* This is something I normally do on Friday, though sometimes on Saturday when things get… difficult. It is a free novel I’m posting here a chapter at a time. You get it free in pre-draft format, glorious typos and all. If you want the edited, formatted and cleaned up ebook when it is done, a donation of $6 will get you that once it’s ready which could be a year or so (if you put in the field that it’s for Rogue Magic.) Once I put it up on Amazon or other outlets, I plan to price it at $9, but I can give readers’ of the blog the price break that amounts to what I’d receive from Amazon. I will probably also have paper editions, but I can’t promise to send those out, as I think the costs would soon become prohibitive. For previous chapters, go here. It is a sequel to Witchfinder which will soon (we’re looking at early July) be taken down (once edited) and put for sale.*
NOTICE: For those unsure about copyright law and because there was a particularly weird case this week, just because I’m making the pre-first draft of my novel available to blog readers, it doesn’t mean that this isn’t copyrighted to me. Rogue Magic as all the contents of this blog is © Sarah A. Hoyt 2013. Do not copy, alter, distribute or resell without permission. Exceptions made for ATTRIBUTED quotes as critique or linking to this blog. Credit for the cover image is © Ateliersommerland | Dreamstime.com
Wolfe Merritt Superintendent to the Manufactories and Lands of The Earl of Savage:
The Earl didn’t check the provenance of the arresting officers – if such they were – but there wasn’t much in that, as anyone even with my limited magic could see, from the power coming off them, that they were powerful enough they could only belong to the Royal House.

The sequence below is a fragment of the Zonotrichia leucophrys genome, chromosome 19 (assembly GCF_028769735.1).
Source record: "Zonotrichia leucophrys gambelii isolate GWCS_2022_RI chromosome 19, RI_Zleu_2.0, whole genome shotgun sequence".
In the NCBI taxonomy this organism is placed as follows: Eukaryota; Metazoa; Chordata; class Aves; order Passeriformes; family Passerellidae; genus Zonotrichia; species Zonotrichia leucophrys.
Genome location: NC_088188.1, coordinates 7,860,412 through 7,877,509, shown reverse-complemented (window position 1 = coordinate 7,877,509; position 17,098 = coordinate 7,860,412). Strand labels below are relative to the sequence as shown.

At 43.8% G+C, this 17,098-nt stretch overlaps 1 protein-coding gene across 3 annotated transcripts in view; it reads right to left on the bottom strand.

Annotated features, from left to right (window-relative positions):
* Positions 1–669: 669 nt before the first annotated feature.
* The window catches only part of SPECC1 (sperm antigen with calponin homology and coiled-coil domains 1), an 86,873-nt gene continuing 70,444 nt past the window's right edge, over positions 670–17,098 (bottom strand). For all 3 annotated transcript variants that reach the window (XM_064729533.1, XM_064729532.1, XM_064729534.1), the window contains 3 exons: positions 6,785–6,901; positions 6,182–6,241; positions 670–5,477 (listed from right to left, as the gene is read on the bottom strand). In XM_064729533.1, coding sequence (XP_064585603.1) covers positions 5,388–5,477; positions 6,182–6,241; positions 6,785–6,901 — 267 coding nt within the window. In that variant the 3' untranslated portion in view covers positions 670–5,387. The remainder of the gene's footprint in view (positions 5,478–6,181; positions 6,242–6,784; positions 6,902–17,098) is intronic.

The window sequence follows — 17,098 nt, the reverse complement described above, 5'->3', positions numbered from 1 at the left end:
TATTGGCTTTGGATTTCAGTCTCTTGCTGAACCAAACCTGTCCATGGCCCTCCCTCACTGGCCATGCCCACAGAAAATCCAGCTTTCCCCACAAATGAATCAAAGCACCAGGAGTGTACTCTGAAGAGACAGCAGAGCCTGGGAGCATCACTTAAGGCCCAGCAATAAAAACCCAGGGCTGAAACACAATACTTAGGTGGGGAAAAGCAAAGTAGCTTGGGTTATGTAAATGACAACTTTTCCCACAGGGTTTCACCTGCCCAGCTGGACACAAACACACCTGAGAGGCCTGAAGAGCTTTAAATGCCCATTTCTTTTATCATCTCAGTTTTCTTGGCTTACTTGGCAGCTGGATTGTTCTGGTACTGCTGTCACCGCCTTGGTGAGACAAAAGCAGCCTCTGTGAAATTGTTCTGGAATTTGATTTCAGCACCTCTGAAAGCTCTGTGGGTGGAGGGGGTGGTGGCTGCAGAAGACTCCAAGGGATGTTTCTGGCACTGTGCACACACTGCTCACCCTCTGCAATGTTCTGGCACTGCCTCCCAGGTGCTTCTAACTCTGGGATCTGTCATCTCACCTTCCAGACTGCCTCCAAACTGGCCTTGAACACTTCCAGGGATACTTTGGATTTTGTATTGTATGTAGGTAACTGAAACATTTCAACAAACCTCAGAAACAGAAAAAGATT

Of course, I thought with a pang, although it normally didn’t occur to us, travel into our universe being difficult, since we had more powerful magic than almost any other, it didn’t necessarily mean they were envoys of the king of Avalon in our world. It was something to remember when someone had just said that the Lady Helen had gone to another world, and also when it was obvious that we were getting a streak of rogue magic from another world.
But the Earl didn’t do anything obvious to check it, and I hadn’t even thought about it till it was too late.
As my mother used to say, what can’t be cured must be endured. This looked like one of those times to me. I turned to the chit of a maid, who sat there twisting a very pretty apron that was obviously ornamental, being all white and without a single smudge on it. “You heard what the Earl said,” I said.
She nodded. She looked mortal scared, as though she were afraid I’d turn on her and accuse her of some crime.
Look here, I know that I have one of those faces only a mother would think beautiful and even so my mother always told me things like “it’s not how you look, it’s what you do” and “You’re very well to pass” which I took to mean she wasn’t as easily deceived as mothers are supposed to be. Or perhaps that I was uglier than normal for mothers’ sons. It had never bothered me, and my homely face did all the turns I needed a face to do. Only perhaps, briefly, I’d wanted my wife to love me, but I think the problem there was that I was human and she was fey.
However, my face, such as it was, had never cast anyone into despair or made them afraid for their lives, as this little creature seemed to be. She was maybe fourteen at most, far too old to be my daughter, far too young to be my sister, but she reminded me of my sister Jane who is always afraid of strangers, so I tried to speak kindly to her, “If you would please, Annabel, show me to the Lady Helen’s room, so I may take a look at… at what they left behind and see what magical readings I can glean from it?”
Her eyes widened a little and she said, “You’re a magician, then?” which either meant her magic was very little indeed, or that she was being mendacious. I didn’t answer.
She dropped a curtsey and said, “If you would, sir.”
I didn’t correct her, but followed her, up the back stairs of course, and through a maze of narrow corridors that I identified as the servant part of the house. They were well enough, mind, and clean, but there were no rugs on the floor, the walls were white washed, and the glimpse of the one room I caught behind a half opened door was narrow enough to be a monk’s cell and furnished as one would expect of a monk’s cell, with narrow bed, a wooden box at the foot, and a little table for your candle at night.